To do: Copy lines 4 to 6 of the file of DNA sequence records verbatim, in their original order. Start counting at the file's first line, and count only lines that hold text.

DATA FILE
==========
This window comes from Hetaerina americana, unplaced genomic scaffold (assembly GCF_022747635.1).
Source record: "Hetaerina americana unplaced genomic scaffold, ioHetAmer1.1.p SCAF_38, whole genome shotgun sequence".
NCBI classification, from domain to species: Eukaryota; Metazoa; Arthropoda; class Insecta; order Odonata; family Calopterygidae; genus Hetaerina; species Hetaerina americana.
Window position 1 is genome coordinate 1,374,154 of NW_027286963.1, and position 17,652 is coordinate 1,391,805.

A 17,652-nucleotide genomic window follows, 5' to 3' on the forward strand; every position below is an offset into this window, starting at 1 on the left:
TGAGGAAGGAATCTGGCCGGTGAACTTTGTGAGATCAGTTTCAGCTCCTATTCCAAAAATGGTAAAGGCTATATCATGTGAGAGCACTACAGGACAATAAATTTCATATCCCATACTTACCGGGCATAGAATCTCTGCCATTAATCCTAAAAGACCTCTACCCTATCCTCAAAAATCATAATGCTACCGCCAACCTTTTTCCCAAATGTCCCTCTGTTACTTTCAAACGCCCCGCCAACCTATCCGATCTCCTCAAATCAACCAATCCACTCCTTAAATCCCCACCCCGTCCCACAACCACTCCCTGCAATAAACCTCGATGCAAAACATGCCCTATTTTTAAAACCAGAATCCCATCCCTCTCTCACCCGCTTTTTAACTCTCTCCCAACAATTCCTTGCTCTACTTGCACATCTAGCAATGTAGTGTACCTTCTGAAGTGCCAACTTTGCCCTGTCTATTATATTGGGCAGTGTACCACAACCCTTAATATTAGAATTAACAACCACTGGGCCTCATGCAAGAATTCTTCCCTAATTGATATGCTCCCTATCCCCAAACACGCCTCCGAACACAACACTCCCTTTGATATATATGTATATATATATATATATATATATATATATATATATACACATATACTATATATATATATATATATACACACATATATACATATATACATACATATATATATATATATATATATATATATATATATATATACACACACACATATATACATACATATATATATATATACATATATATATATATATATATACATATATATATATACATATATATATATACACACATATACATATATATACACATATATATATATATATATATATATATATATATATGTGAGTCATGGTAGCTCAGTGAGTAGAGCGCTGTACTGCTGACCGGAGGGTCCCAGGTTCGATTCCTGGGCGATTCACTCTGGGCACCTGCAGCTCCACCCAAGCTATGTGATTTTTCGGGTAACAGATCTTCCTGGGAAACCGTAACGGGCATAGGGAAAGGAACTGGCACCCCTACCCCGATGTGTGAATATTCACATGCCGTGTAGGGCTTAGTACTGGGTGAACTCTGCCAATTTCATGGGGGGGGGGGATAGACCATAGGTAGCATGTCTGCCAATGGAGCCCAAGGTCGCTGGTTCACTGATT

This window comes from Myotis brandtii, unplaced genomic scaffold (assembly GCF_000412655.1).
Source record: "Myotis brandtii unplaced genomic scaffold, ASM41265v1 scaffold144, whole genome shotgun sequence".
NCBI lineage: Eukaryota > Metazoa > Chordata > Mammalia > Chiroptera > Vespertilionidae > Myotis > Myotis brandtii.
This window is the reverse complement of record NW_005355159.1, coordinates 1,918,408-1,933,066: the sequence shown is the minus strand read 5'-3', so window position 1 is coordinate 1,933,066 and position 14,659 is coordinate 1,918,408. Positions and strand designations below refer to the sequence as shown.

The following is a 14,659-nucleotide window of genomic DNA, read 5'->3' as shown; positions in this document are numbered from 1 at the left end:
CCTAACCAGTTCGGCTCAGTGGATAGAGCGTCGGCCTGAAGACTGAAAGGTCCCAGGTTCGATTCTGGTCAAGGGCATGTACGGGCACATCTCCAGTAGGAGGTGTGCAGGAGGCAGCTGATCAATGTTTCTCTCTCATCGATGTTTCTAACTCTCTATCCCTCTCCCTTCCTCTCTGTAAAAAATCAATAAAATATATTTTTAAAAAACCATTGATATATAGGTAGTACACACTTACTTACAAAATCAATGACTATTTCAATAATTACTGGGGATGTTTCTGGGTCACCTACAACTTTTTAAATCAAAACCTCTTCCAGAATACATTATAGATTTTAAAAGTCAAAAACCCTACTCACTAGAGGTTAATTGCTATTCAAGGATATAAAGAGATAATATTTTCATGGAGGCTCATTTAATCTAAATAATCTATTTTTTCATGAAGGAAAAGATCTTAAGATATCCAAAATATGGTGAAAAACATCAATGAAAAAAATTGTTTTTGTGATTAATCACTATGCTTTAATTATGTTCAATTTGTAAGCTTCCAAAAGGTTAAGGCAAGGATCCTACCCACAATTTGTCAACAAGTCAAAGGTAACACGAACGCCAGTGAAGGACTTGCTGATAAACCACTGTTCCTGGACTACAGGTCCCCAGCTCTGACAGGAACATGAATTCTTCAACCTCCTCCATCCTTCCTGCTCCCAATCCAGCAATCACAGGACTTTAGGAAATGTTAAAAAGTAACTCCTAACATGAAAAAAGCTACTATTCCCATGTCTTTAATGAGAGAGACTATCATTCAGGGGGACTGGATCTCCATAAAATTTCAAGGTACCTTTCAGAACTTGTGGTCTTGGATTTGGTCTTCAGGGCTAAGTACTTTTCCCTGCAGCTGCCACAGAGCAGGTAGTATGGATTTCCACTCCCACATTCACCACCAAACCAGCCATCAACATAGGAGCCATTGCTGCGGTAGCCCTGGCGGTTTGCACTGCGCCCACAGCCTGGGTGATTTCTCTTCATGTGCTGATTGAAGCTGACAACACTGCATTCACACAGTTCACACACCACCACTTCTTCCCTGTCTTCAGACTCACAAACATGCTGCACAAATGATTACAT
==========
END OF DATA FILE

Window position 1 is genome coordinate 1,374,154 of NW_027286963.1, and position 17,652 is coordinate 1,391,805.

A 17,652-nucleotide genomic window follows, 5' to 3' on the forward strand; every position below is an offset into this window, starting at 1 on the left:
TGAGGAAGGAATCTGGCCGGTGAACTTTGTGAGATCAGTTTCAGCTCCTATTCCAAAAATGGTAAAGGCTATATCATGTGAGAGCACTACAGGACAATAAATTTCATATCCCATACTTACCGGGCATAGAATCTCTGCCATTAATCCTAAAAGACCTCTACCCTATCCTCAAAAATCATAATGCTACCGCCAACCTTTTTCCCAAATGTCCCTCTGTTACTTTCAAACGCCCCGCCAACCTATCCGATCTCCTCAAATCAACCAATCCACTCCTTAAATCCCCACCCCGTCCCACAACCACTCCCTGCAATAAACCTCGATGCAAAACATGCCCTATTTTTAAAACCAGAATCCCATCCCTCTCTCACCCGCTTTTTAACTCTCTCCCAACAATTCCTTGCTCTACTTGCACATCTAGCAATGTAGTGTACCTTCTGAAGTGCCAACTTTGCCCTGTCTATTATATTGGGCAGTGTACCACAACCCTTAATATTAGAATTAACAACCACTGGGCCTCATGCAAGAATTCTTCCCTAATTGATATGCTCCCTATCCCCAAACACGCCTCCGAACACAACACTCCCTTTGATATATATGTATATATATATATATATATATATATATATATATATACACATATACTATATATATATATATATATACACACATATATACATATATACATACATATATATATATATATATATATATATATATATATATATACACACACACATATATACATACATATATATATATATACATATATATATATATATATATACATATATATATATACATATATATATATACACACATATACATATATATACACATATATATATATATATATATATATATATATATATGTGAGTCATGGTAGCTCAGTGAGTAGAGCGCTGTACTGCTGACCGGAGGGTCCCAGGTTCGATTCCTGGGCGATTCACTCTGGGCACCTGCAGCTCCACCCAAGCTATGTGATTTTTCGGGTAACAGATCTTCCTGGGAAACCGTAACGGGCATAGGGAAAGGAACTGGCACCCCTACCCCGATGTGTGAATATTCACATGCCGTGTAGGGCTTAGTACTGGGTGAACTCTGCCAATTTCATGGGGGGGGGGGATAGACCATAGGTAGCATGTCTGCCAATGGAGCCCAAGGTCGCTGGTTCACTGATT